insurance

When your life insurance policy won't pay

Where have all the life insurance exclusions gone?

Not so long ago, it was commonplace for a life insurance policy to exclude coverage for such risks as acts of war, military service, aviation, dangerous pastimes such as scuba diving and mountain climbing, and even public health perils such as HIV. If your death was caused by an excluded act, the insurer was under no obligation to pay your beneficiaries.

But the industry trend away from outright exclusion has given consumers new options and more confidence the premiums they pay today won't be in vain.

"We're in the business of insuring people, not rejecting them," says Chris Graham, chief life insurance underwriter for The Hartford. "The fewer exclusions that you can have in a policy, the better off you are from a consumer's standpoint."

Graham explains there are two types of exclusions. There's an outright exclusion written into the life insurance policy that applies to everyone, and there's an exclusion option underwriters can use at their discretion if they don't like the risk or lack the data history to price it appropriately.

"We have that available, but it is not very common for us to use it because people don't like life insurance where some events are excluded," Graham says. "Today, you're more likely to pay what is called a flat extra, an added dollar amount per thousand of coverage, for the risky activity."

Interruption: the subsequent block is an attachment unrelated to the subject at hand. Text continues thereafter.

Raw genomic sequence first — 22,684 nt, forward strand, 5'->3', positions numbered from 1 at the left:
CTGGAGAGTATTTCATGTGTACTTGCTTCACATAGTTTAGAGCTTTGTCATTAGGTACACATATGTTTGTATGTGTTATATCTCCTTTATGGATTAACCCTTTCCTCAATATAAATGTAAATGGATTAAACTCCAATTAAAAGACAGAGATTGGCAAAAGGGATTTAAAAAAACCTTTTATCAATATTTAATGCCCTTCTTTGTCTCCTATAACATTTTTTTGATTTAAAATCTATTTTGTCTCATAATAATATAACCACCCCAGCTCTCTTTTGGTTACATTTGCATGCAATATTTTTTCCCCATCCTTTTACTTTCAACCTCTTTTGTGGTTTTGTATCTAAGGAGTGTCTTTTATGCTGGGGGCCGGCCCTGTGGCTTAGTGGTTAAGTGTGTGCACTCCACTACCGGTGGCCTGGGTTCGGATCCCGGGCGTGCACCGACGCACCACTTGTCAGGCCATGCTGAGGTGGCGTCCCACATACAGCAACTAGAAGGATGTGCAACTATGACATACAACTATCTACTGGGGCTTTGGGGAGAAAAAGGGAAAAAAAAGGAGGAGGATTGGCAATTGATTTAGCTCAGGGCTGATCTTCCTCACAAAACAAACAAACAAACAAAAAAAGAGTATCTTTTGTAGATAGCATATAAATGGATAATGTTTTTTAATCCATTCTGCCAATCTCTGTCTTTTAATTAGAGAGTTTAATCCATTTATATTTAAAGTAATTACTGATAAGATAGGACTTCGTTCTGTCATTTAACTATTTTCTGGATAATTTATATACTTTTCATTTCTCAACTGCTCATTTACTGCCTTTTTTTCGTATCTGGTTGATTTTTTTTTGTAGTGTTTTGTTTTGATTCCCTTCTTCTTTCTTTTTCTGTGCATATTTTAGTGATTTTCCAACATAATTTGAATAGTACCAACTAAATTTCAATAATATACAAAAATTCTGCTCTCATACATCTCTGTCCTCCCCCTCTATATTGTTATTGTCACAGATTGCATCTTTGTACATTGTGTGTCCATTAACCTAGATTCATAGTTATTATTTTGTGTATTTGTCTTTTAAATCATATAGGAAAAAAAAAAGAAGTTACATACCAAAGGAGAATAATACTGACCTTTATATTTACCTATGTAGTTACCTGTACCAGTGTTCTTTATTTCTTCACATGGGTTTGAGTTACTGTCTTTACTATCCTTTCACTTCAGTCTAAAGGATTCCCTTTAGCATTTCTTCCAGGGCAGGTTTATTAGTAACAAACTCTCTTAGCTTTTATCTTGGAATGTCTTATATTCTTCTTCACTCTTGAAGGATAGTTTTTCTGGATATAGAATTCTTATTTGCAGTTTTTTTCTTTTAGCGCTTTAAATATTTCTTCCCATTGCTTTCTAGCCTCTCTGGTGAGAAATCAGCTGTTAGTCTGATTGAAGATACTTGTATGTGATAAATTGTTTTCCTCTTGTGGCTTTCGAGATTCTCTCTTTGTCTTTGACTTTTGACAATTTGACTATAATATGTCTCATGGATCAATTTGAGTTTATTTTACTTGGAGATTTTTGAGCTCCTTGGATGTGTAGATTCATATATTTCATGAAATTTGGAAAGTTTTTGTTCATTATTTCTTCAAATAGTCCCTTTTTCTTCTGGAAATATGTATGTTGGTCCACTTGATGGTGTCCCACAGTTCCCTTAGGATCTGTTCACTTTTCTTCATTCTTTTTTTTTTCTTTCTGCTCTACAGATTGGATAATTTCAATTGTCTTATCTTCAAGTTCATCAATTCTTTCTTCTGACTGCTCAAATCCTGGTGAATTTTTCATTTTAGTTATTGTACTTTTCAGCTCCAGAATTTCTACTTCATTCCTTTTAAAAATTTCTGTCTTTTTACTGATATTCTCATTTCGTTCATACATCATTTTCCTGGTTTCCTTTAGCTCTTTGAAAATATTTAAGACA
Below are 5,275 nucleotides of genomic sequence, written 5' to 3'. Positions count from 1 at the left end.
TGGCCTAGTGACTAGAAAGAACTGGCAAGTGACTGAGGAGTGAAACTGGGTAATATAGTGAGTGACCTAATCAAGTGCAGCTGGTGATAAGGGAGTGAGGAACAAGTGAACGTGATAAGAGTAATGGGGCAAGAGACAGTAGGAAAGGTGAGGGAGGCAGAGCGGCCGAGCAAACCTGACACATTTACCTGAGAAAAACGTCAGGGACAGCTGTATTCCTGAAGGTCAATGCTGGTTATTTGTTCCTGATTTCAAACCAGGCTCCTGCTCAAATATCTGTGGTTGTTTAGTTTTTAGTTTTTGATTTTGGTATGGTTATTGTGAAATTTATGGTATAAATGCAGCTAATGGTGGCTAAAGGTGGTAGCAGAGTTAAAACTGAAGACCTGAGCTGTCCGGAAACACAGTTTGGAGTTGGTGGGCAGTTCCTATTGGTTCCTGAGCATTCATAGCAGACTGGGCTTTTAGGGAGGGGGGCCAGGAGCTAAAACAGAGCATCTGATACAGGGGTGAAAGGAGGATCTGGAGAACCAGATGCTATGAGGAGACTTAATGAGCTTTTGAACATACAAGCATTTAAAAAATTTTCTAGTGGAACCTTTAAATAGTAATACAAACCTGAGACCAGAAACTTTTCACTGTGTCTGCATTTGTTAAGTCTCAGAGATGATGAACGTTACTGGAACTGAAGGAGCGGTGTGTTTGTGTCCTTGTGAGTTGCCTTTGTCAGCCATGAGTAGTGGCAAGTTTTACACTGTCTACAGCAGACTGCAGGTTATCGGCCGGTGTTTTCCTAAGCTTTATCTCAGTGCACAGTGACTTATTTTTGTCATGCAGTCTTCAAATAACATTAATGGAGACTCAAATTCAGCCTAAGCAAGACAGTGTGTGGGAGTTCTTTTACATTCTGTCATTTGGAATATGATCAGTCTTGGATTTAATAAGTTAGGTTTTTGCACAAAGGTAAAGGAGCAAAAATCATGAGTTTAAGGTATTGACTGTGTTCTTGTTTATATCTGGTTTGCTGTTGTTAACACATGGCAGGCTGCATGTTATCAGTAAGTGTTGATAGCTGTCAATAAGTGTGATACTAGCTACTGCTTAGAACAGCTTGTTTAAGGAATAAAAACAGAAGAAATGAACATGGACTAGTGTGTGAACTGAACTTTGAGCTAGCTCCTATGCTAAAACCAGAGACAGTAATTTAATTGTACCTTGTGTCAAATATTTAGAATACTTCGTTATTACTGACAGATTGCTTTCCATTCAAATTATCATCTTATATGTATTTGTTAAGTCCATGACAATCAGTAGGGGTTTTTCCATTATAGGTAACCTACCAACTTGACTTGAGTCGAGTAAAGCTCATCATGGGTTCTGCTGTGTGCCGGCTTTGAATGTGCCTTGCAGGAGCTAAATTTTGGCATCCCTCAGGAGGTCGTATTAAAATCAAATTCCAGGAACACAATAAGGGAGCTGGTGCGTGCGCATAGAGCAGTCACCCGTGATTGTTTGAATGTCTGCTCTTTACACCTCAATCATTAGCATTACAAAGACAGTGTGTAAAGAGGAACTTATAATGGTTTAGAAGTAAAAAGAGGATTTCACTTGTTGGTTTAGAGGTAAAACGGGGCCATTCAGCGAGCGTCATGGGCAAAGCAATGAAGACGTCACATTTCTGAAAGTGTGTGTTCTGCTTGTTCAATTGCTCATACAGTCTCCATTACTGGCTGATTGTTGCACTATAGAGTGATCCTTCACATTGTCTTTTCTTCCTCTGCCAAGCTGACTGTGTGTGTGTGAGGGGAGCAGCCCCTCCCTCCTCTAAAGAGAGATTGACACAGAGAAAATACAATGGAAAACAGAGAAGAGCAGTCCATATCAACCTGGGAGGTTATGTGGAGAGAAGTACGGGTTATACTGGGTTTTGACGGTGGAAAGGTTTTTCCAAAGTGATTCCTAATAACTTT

One exclusion that won't go away

James Miles, consulting staff fellow for the Society of Actuaries, says a life insurance policy typically contains only one outright exclusion: the suicide clause.

"Depending on the state, it will be either a one-year or two-year suicide clause. If you commit suicide within the first year or two years of the contract, the beneficiary would receive the premiums back but not the death benefit," he says.

Unlike property and casualty insurance, life insurance has no standard form, so policy terms, prices and exclusions vary widely by company. What standards do exist have usually been imposed by state regulators, and thus vary state to state.

Billy Hester, a broker and agent for Shelter Insurance in Oxford, Miss., says exclusions began to disappear as life insurance became more competitive.

"Pricewise, life insurance changed in 2000, the reason being that people live longer. Now, when we rate somebody, it's out to age 120, where it used to be to age 100," he says. "After 2000, life insurance became less expensive than it was before."

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